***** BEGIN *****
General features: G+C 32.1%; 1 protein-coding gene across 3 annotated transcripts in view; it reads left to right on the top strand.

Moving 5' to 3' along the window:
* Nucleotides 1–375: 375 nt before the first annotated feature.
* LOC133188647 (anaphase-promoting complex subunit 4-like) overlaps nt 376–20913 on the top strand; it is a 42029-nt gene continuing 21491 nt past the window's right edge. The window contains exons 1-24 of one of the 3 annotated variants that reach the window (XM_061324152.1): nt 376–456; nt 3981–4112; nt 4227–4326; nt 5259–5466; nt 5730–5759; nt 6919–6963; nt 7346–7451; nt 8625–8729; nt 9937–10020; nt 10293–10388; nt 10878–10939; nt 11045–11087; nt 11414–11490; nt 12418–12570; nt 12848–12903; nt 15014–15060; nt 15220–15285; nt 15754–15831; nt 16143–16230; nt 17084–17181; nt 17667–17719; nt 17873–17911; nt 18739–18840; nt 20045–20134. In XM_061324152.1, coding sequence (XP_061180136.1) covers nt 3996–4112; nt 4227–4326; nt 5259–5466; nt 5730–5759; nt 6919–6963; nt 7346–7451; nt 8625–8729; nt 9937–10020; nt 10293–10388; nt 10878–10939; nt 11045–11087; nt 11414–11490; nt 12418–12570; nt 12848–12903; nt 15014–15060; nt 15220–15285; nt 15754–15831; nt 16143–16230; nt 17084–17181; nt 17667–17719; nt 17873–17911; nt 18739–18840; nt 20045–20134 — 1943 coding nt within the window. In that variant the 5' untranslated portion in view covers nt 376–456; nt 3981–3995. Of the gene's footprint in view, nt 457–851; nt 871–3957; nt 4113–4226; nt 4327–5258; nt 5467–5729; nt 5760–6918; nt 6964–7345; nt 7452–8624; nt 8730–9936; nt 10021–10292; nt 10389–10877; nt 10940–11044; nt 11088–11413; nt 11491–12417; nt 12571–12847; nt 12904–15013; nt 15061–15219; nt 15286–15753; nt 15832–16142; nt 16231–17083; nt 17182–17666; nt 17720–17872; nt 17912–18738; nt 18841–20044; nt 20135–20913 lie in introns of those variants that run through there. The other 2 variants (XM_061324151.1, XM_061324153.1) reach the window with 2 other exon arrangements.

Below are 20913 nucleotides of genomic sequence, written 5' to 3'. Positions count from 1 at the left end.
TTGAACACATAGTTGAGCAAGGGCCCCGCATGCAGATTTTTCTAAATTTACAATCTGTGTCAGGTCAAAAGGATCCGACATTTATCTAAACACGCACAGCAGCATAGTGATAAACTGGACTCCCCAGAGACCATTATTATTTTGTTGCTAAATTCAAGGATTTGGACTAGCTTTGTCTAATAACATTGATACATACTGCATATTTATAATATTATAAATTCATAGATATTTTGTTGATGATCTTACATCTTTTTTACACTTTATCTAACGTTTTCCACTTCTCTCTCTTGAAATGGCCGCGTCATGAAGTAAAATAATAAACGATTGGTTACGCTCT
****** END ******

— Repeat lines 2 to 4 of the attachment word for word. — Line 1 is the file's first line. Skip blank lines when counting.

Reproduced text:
Moving 5' to 3' along the window:
* Nucleotides 1–375: 375 nt before the first annotated feature.
* LOC133188647 (anaphase-promoting complex subunit 4-like) overlaps nt 376–20913 on the top strand; it is a 42029-nt gene continuing 21491 nt past the window's right edge. The window contains exons 1-24 of one of the 3 annotated variants that reach the window (XM_061324152.1): nt 376–456; nt 3981–4112; nt 4227–4326; nt 5259–5466; nt 5730–5759; nt 6919–6963; nt 7346–7451; nt 8625–8729; nt 9937–10020; nt 10293–10388; nt 10878–10939; nt 11045–11087; nt 11414–11490; nt 12418–12570; nt 12848–12903; nt 15014–15060; nt 15220–15285; nt 15754–15831; nt 16143–16230; nt 17084–17181; nt 17667–17719; nt 17873–17911; nt 18739–18840; nt 20045–20134. In XM_061324152.1, coding sequence (XP_061180136.1) covers nt 3996–4112; nt 4227–4326; nt 5259–5466; nt 5730–5759; nt 6919–6963; nt 7346–7451; nt 8625–8729; nt 9937–10020; nt 10293–10388; nt 10878–10939; nt 11045–11087; nt 11414–11490; nt 12418–12570; nt 12848–12903; nt 15014–15060; nt 15220–15285; nt 15754–15831; nt 16143–16230; nt 17084–17181; nt 17667–17719; nt 17873–17911; nt 18739–18840; nt 20045–20134 — 1943 coding nt within the window. In that variant the 5' untranslated portion in view covers nt 376–456; nt 3981–3995. Of the gene's footprint in view, nt 457–851; nt 871–3957; nt 4113–4226; nt 4327–5258; nt 5467–5729; nt 5760–6918; nt 6964–7345; nt 7452–8624; nt 8730–9936; nt 10021–10292; nt 10389–10877; nt 10940–11044; nt 11088–11413; nt 11491–12417; nt 12571–12847; nt 12904–15013; nt 15061–15219; nt 15286–15753; nt 15832–16142; nt 16231–17083; nt 17182–17666; nt 17720–17872; nt 17912–18738; nt 18841–20044; nt 20135–20913 lie in introns of those variants that run through there. The other 2 variants (XM_061324151.1, XM_061324153.1) reach the window with 2 other exon arrangements.